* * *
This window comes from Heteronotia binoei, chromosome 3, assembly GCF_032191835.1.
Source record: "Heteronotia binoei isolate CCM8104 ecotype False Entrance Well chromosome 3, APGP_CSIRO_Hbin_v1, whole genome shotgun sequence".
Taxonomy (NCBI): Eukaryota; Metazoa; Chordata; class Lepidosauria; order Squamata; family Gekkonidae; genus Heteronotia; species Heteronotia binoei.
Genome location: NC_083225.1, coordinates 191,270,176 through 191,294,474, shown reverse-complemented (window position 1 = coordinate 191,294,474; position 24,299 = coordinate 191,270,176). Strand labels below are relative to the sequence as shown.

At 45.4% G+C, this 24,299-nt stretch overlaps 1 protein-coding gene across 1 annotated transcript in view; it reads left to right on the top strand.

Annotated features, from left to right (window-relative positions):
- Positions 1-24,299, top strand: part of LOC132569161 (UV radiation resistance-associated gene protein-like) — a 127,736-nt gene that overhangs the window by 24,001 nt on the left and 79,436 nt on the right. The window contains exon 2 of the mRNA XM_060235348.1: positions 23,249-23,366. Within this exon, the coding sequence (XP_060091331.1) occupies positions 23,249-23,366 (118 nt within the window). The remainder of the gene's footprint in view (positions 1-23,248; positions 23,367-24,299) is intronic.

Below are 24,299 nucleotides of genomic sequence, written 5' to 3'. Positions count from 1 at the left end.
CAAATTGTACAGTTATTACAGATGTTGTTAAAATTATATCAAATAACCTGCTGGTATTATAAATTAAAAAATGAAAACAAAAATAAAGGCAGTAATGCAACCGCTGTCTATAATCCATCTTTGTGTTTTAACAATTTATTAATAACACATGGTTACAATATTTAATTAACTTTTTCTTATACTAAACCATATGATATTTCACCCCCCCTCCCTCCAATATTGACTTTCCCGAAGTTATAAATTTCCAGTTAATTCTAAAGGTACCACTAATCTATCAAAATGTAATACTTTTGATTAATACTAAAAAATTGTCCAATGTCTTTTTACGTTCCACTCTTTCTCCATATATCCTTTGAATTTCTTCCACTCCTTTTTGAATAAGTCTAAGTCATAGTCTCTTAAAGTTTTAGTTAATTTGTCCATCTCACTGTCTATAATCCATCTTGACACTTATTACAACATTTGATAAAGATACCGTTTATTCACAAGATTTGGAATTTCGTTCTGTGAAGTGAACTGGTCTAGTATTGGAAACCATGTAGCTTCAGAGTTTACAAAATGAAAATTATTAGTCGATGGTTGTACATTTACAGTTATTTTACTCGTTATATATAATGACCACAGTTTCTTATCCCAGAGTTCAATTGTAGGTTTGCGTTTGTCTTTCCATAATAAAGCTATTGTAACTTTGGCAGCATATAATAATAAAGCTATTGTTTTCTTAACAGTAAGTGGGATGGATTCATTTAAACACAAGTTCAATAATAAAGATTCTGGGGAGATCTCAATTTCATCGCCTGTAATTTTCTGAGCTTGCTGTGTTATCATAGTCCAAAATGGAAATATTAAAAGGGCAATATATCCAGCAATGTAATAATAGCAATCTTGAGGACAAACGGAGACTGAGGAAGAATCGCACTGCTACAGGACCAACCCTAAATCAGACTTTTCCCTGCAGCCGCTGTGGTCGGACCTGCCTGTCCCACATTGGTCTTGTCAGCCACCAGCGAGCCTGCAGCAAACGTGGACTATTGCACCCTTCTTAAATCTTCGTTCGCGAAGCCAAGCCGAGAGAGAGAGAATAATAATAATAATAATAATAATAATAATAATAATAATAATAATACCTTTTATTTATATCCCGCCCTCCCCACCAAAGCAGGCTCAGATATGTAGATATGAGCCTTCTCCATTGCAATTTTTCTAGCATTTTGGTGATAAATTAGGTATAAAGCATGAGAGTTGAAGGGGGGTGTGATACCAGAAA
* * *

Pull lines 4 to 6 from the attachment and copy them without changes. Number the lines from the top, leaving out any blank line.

Genome location: NC_083225.1, coordinates 191,270,176 through 191,294,474, shown reverse-complemented (window position 1 = coordinate 191,294,474; position 24,299 = coordinate 191,270,176). Strand labels below are relative to the sequence as shown.

At 45.4% G+C, this 24,299-nt stretch overlaps 1 protein-coding gene across 1 annotated transcript in view; it reads left to right on the top strand.

Annotated features, from left to right (window-relative positions):